The story was told of two mothers who delivered three days apart and shared a ward, with their babies in the hospital bed. In the middle of the night, one woke up and saw that her baby was dead. She then quietly switched babies with the mother in the next bed. When the other mother woke up and saw that the baby was not hers, she freaked out and took the first mother to court.
In the courtroom, the judge calmly heard the case from each woman. Both claiming the living child to be her own. With a wave, he silenced them both, pronouncing that the child be sawed in two, so that each woman could have half.
The woman whose child was the living one, was deeply troubled and quickly begged that the judge give the child to the other woman. Immediately, it was made clear who the real mother was and the living child duly returned.
Another miscarriage. Another stillborn. Yet another, born with so many heart defects they cannot live beyond their first hour outside the womb.
Even with all this, we still get news of child abuse on the rise. Neglected children on the streets. Child trafficking getting out of control. The rate of adoption and fostering unable to keep up with the sheer number of abandoned little ones. Depression, teenage pregnancy, child suicides on the rise as a result of parental negligence.
This Mother’s Day, the only thought in my head is ‘mothers (and fathers), we cannot continue to stand by and watch.’
From the time I was pregnant with Humblet until now, I have been a mum. Being a mother is rarely something you choose. Some people plan, but are unable to conceive. Some people conceive one healthy child after another without any complications. Still others strive to time, calculate and plan, but still, the child is nothing like they expected him or her to be.
I never wanted to be a mum, because I never thought I could be a good one. Motherhood was thrust upon me like a heavy burden and fear often paralysed me in the early stages of the journey. When we almost lost her because of the complicated pregnancy, involving a surgery within the first trimester. When she was hospitalised before she was a year old for an infection that had to be surgically removed. When depression plagued me all those dark days, then months, alone with an infant whom I did not quite understand.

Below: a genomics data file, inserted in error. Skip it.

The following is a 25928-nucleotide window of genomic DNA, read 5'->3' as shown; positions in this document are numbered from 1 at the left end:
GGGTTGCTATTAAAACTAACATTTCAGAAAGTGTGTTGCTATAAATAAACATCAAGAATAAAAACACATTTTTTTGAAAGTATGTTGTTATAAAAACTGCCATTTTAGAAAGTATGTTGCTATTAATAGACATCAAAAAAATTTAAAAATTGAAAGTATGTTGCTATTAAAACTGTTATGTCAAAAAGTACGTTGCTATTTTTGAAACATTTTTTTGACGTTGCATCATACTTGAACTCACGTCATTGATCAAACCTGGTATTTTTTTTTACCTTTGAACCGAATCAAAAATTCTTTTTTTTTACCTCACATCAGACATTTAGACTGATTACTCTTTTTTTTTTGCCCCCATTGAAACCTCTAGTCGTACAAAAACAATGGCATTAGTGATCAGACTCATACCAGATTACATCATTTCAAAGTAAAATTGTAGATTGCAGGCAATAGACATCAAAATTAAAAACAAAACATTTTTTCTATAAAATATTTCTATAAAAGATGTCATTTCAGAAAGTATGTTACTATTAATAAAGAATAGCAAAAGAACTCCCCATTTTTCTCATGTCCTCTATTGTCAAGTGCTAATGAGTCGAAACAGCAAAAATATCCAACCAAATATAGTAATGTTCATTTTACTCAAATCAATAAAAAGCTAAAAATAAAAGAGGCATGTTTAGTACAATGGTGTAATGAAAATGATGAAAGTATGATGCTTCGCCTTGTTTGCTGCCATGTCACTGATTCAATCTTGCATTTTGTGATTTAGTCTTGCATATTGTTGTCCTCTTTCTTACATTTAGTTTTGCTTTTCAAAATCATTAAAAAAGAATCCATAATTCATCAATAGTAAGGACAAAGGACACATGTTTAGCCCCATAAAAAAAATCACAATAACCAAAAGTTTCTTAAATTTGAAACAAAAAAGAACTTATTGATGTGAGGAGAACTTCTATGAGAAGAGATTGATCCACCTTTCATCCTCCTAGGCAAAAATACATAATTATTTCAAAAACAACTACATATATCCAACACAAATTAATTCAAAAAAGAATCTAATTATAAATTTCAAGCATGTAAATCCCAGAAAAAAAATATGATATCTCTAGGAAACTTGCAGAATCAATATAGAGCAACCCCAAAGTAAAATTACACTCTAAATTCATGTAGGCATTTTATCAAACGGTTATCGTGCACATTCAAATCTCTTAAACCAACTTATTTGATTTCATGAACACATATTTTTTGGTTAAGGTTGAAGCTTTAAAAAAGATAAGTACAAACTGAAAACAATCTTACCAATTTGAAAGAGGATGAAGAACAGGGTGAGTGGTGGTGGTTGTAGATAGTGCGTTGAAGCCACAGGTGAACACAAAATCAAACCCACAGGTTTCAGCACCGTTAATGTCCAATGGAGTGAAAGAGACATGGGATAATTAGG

Fast forward three years and there we were all ready for Singlet’s arrival. Thinking the second child would be so much easier, since we were now ‘experienced’ parents. Within the third day of his life, we were told he had a hole in his heart. One that would eventually require surgery of sorts, one that might cause his growth to the hampered and his lungs to be forever overworked.
All the time my thoughts were, if only I could go into that operating theatre and take Humblet’s place. Or that I could give Singlet my heart and take his defects instead. Let me bear the brunt of their asthma attacks, mysterious fevers, infections and the like.
Is this called nobility? Or selflessness even?
I think not. Instead, this is motherhood, this is parenthood. Is it not?
You wake up without complaining. You carry without tiring. You clean up shit again and again. You read the same book 500x. You go to bed shaking your head, asking yourself what you got yourself into. But you wake up and do it all over again.
Your body is exhausted, most of the time you are running purely on adrenaline. But you look at the sweetly sleeping face of your child sleeping and you are immensely grateful they are alive. That they have given you the privilege of being a parent.
Can’t conceive? Would you consider adoption?
Single? Would you consider mentoring a young life?
Done with having your own kids? Would you think about fostering one or two more?
Had a miscarriage? Would you consider counselling, comforting another with a similar experience?
Is there a single parent you can help and support? Is there a neglected child you can take in? Is there an unwanted new born you can welcome into your home?
I am one person, we are one family, but all you wonderful parents out there. All day every day, I learn from you. I read your stories and see you do wonders with your ever-growing children. I need you. We need you. Other children need you.
I am mother, hear me roar. We are mothers, we are parents, hear us roar.
Happy Mother’s Day you wonderful people, I am loved because I am my mother’s child.